Hearing aids work by capturing sound, making the sound louder, and sending the sound down the ear canal, through the middle ear to the inner ear where the hearing nerves are.
Hearing aids are most helpful for people with mild to moderate hearing loss that may have been caused by:
- damage to sensory cells in normal aging
- exposure to loud noise
- reactions to drugs
- genetic factors (inherited from a family member)
A cochlear implant is an electronic medical device that replaces the function of the damaged inner ear. Unlike hearing aids, which make sounds louder, cochlear implants do the work of damaged parts of the inner ear (cochlea) to provide sound signals to the brain.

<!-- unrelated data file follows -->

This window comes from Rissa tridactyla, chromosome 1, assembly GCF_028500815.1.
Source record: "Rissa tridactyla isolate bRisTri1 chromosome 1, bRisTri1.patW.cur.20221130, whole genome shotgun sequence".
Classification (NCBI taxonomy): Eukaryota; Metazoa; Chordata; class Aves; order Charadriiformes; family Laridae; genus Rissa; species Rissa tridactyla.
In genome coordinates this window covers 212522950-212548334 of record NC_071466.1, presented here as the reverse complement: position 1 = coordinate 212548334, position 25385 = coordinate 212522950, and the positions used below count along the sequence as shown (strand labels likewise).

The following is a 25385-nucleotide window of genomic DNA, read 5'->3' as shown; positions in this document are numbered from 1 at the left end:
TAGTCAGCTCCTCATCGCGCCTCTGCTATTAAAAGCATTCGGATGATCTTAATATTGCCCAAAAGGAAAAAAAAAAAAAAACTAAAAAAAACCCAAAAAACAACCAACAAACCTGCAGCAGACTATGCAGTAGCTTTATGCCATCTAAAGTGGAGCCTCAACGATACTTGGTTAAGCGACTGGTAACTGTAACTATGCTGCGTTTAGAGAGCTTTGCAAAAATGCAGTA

Cochlear implants can help people who:
- have moderate to profound hearing loss in both ears
- have profound hearing loss in one ear with normal hearing in the other ear
- receive little or no benefit from hearing aids
- score 65% or less on sentence recognition tests done by hearing professional in the ear to be implanted
A bone conduction implant is a medical device that transmits sound by direct conduction through bone to the inner ear, effectively bypassing the outer and middle ear. A bone conduction system consists of a small titanium implant, abutment and sound processor. Sound is transmitted as vibrations from the sound processor to the implant, through the bone to the inner ear.
Bone conduction implants can help people who have:
- conductive hearing loss
- single-sided deafness (SSD) - total hearing loss on one side
- mixed hearing loss
(Information from http://www.cochlear.com/)